ULTRA AUDIO -- Archived Article

June 1, 2005

Wristwatches and Audio

Consider the wristwatch. For a modest outlay, you can buy one that communicates with an atomic clock. Its accuracy boggles the mind -- to within fractions of a second per year. Relative to these astonishing instruments, your Timex is crude, gaining or losing, as it can do, as much as a few seconds in the course of a month. My quartz-movement Tag Heuer reads 1:13:02. It doesn’t much matter if atomic-clock time is 1:12:59. As an approximation, 1:13:02 satisfies my needs. Only obsessive-compulsive types require superior accuracy.

Exactitude comes cheap and hardy in the bargain. You can drop a beefy, plastic-encased, quartz-movement watch from a rooftop, and in all likelihood it’ll be working when you pick it up off the pavement. And if it isn’t, it doesn’t cost much to replace.

Conversely, as items of conspicuous consumption, wristwatches are up there with yachts and penthouse condos. And high-end watchmakers disdain quartz movements -- for innards yet more accurate, yet more resistant to shock and abuse, yet longer-lived between battery changes?

Well, actually, no. Upmarket watches -- Rolex, Patek Philippe, Audemars Piquet, Cartier, Baume & Mercier, the sportsman’s Breitling, and so on in luxe -- don’t employ batteries. But you knew that. You also know that the basic operating principle of upmarket watches is both centuries old and, by comparison with quartz technology, unreliable and inaccurate. And this is what folks pay through the nose to acquire. Is this not strange?

Why would Switzerland’s prestige Uhrmachers opt for what, by any reasonable measure, must be deemed hopelessly quaint? Mercedes-Benz roadsters don’t come with buggy whips. The earliest computers used vacuum tubes, which technologists abandoned as soon as silicon-based technology became practicable. No computer end-user ever expressed a preference for creep-along data with greater warmth and midrange liquidity.

There, I said it: vacuum tubes. This little squib is, after all, about audio. Now, while I don’t wish to ignite a firestorm, it has occurred to me that high-end audiophiles have been known to favor components whose cost, complexity, and fussiness challenge those of the world’s most elegant watches. I live a half-hour’s drive from the designer-manufacturer of a turntable-tonearm assembly built to a price that defies belief. Reviewers have rhapsodized over its performance, and I don’t doubt for a moment that it does a spectacular job. And yet one suspects that a not insignificant part of this meticulously crafted device’s allure is the very fact of its superbly machined and assembled complexities.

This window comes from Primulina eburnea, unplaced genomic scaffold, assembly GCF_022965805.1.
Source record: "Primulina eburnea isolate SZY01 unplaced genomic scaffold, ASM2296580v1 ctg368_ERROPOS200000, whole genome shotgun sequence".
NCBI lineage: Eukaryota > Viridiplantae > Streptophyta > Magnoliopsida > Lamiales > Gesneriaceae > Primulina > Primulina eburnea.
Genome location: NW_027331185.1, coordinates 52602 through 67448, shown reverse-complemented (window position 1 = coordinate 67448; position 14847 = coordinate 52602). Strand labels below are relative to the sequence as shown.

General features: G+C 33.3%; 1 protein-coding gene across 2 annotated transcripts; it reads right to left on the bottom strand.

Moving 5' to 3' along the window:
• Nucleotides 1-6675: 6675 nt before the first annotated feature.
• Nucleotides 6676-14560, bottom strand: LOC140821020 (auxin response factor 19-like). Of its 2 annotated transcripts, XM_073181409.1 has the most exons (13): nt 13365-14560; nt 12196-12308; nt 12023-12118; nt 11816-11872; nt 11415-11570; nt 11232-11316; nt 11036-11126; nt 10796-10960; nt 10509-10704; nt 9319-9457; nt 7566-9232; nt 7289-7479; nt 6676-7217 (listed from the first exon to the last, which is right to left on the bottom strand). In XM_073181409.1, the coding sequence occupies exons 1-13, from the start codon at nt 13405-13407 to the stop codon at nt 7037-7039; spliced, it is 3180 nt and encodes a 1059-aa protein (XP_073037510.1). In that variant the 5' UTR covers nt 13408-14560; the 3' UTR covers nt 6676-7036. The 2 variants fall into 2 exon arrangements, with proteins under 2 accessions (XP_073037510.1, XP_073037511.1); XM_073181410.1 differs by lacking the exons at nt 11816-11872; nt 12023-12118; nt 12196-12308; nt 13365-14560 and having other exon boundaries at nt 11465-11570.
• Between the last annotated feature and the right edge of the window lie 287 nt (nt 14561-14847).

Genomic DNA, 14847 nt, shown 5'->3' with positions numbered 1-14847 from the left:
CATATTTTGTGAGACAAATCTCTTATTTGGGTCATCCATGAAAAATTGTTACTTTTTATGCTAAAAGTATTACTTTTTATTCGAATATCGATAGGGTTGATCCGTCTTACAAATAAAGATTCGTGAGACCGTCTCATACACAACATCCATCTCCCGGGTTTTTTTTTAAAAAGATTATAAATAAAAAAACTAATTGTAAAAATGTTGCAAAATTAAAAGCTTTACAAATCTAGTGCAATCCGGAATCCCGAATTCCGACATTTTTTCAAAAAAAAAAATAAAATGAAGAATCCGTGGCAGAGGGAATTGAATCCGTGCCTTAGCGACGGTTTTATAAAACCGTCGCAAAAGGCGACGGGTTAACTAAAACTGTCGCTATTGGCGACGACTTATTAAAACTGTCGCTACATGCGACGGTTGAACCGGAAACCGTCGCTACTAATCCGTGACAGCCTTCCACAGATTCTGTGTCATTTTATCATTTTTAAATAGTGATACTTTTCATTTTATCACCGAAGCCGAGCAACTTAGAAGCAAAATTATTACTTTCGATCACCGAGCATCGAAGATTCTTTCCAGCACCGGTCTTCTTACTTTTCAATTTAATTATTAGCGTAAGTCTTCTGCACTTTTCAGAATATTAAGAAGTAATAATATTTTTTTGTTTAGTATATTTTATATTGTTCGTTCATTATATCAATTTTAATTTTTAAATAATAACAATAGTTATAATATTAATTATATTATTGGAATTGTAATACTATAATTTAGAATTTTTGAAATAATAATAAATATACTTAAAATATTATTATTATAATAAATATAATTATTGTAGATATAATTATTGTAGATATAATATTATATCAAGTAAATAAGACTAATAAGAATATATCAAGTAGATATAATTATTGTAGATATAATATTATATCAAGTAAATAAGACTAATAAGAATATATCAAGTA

I don’t have what I’d call fond memories of a familiar household figure, our neighborhood TV repairman, as he yanked tubes from the back of the set, its chassis under a quarter-inch of mouse-gray dust. The guy was nice enough. ’Twas the boob tube’s unreliability that rankled -- my folks more than me, of course; they paid the bills. Please understand, I’m not plumping for solid-state circuitry and digital technology as the only rational games in town. Rather, with respect to exclusivity, I’m drawing what seems a clear line from upmarket watches to aspects of upmarket audio. Analog playback is finicky. Unless you happened on this site by accident or curiosity, you doubtless know what I mean: tonearm and cartridge setups, tracking angles, belt tension and maintenance, vinyl hygiene -- the old, familiar drills. By comparison with solid-state, tubed components are likewise finicky -- a tad less, I’m sure, than our old DuMont console.

And so are upmarket watches. Finicky, that is. I worked with a fellow who came into an inheritance. In a moment of giddy joie de vivre, he dropped ten grand on a watch. I don’t remember the make -- this was long ago -- but it would cost perhaps twice as much today. Anyway, the watch was unreliable. Most of the time, the thing would be off by as much as half an hour, and repairs could not correct the problem. When a quartz movement begins to lose time, it usually means that it needs a fresh battery, which you can have installed by your neighborhood jeweler for a few bucks. Talk about plebian! -- the very image of infra dig!

Logicians tell us that argument by analogy is essentially flawed. Mine parts at the seams when attention turns to digital disc players. In my experience, the drawer’s mechanics and its associated electronics will be the first casualties, and not necessarily the last. In the main, however, no one can deny that solid-state and digital componentry require a whole lot less attention.

Am I suggesting that the audiophile’s notion of the good life is elsewhere than at the carefree edge? And here, dear reader, I take my leave, munching on food for thought. Don’t forget to wind your watch.

...Mike Silverton

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